In its ruling, the Supreme Court stated that the test for determining whether a rule is adequate is whether that rule is “firmly established and regularly followed.” Walker v. Martin, 131 S.Ct. 1120, 1127 (2011) (quoting Kindler V, 130 S .Ct. at 617–18). Adequacy in this case is determined according to the law in effect when Kindler escaped from prison on September 19, 1984. See Doctor v. Walters, 96 F.3d 675, 684 (3d Cir.1996) (citing Reynolds v. Ellingsworth, 843 F.2d 712, 722 (3d Cir.1988)).
The purpose of the adequacy doctrine is twofold: to ensure that state courts do not set traps for unwary litigants bringing disfavored claims, and to ensure that habeas petitioners have fair notice of what they must do to avoid default. Campbell v. Burris, 515 F.3d 172, 179 (3d Cir.2008). “In applying these principles, this Court seeks to determine whether the state rule itself provides guidance regarding how the rule should be applied or whether such standards have developed in practice.” Id. (citing Doctor, 96 F.3d at 684–85). A state procedural rule consistently applied in the majority of cases, but occasionally overlooked in others, may nevertheless be adequate. Doctor, 96 F.3d at 684 (citing Dugger v. Adams, 489 U.S. 401, 410 n. 6 (1989)). Thus, as we explained in the course of enforcing a state equivalent of the federal plain error rule in Campbell,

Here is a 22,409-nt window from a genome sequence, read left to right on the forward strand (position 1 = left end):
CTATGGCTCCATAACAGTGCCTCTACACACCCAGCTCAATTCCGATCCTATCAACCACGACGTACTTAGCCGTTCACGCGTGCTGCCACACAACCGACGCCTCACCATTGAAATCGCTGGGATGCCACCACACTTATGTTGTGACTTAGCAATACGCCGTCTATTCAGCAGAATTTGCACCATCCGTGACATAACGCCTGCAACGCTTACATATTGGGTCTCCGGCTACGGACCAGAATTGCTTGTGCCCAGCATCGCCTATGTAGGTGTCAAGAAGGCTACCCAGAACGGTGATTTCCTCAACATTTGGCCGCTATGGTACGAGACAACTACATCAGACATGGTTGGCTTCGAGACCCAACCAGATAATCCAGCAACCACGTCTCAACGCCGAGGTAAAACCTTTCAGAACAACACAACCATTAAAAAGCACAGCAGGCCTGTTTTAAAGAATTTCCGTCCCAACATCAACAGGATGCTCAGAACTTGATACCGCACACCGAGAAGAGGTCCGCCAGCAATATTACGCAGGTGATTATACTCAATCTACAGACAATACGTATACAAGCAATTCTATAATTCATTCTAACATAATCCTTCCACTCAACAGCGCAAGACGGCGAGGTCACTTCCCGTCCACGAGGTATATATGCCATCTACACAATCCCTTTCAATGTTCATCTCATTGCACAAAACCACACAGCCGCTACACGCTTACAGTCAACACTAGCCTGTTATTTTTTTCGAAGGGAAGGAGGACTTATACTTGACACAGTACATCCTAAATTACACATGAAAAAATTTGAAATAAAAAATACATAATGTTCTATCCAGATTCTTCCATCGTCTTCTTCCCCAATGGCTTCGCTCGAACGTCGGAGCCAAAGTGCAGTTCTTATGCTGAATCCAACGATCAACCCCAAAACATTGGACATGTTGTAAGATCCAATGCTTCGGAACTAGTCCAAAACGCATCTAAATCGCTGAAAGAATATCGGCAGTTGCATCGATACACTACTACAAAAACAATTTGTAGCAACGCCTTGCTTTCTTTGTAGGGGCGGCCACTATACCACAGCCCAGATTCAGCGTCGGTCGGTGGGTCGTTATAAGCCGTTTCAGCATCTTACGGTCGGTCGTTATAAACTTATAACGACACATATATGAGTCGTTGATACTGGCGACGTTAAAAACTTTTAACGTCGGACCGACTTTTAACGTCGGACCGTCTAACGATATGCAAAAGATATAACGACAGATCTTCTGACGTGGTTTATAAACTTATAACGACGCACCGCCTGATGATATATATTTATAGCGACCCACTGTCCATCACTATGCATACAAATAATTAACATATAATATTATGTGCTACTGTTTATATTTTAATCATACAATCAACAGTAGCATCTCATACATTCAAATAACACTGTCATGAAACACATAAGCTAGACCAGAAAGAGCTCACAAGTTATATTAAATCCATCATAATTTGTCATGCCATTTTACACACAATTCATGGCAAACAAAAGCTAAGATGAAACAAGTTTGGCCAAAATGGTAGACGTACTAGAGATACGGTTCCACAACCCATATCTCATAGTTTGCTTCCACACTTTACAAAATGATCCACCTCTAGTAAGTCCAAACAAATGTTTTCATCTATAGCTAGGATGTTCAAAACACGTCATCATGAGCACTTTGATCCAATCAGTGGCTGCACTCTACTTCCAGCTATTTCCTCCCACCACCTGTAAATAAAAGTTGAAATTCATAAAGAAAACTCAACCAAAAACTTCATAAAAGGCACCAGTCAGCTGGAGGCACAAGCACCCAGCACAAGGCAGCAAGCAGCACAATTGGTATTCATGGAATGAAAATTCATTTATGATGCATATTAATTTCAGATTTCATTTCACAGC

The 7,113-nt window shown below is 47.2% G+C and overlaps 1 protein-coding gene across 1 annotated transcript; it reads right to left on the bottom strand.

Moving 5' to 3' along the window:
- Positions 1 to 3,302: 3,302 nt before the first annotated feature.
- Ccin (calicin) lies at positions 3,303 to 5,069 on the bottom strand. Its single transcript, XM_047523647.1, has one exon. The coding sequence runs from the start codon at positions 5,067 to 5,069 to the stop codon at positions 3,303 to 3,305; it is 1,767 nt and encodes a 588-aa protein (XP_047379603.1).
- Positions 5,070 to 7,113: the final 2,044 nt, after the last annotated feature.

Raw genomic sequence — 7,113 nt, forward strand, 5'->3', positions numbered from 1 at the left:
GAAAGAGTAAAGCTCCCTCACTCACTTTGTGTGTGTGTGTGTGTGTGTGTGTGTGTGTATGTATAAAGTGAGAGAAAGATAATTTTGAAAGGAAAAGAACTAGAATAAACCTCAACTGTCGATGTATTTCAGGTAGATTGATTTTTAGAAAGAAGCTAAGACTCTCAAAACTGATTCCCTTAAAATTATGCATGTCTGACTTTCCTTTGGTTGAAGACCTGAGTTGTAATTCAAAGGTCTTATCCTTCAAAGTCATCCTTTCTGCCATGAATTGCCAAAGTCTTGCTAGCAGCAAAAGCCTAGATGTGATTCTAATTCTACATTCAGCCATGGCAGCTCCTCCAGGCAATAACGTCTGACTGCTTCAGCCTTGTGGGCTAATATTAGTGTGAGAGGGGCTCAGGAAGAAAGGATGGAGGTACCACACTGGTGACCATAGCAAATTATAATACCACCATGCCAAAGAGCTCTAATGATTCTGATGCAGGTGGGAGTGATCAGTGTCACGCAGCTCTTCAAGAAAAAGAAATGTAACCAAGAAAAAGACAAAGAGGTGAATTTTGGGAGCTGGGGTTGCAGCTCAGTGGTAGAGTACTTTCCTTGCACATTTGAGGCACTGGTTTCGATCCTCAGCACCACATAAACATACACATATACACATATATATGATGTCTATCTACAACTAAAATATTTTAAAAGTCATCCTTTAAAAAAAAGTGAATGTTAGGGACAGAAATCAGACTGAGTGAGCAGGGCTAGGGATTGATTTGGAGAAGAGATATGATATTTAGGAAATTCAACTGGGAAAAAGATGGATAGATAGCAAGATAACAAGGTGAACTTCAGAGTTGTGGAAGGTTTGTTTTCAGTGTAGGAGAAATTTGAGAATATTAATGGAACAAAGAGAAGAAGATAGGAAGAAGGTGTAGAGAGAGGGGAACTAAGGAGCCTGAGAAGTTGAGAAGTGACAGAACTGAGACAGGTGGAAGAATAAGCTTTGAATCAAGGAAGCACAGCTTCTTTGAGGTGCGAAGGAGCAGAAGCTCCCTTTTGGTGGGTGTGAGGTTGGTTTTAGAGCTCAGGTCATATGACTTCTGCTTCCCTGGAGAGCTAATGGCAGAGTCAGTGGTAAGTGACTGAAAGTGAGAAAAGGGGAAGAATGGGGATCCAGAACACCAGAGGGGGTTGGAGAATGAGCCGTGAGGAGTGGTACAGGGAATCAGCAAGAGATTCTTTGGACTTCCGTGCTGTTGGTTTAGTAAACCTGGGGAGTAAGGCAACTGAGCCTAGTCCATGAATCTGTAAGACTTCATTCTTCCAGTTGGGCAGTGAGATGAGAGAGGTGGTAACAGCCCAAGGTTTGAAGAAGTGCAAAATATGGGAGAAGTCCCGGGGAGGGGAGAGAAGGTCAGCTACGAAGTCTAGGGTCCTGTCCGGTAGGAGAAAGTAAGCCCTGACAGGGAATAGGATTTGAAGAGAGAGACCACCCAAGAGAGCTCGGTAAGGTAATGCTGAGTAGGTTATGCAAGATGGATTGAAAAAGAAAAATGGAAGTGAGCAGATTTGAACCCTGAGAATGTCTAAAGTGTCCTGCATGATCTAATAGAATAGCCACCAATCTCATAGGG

[t]he issue is not whether the state procedural default rule leaves room for the exercise of some judicial discretion—almost all do. Rather, the issue is whether, at the relevant point in time, the judicial discretion contemplated by the state rule is being exercised in a manner that lets people know when they are at risk of default and treats similarly-situated people in the same manner.
515 F.3d at 181.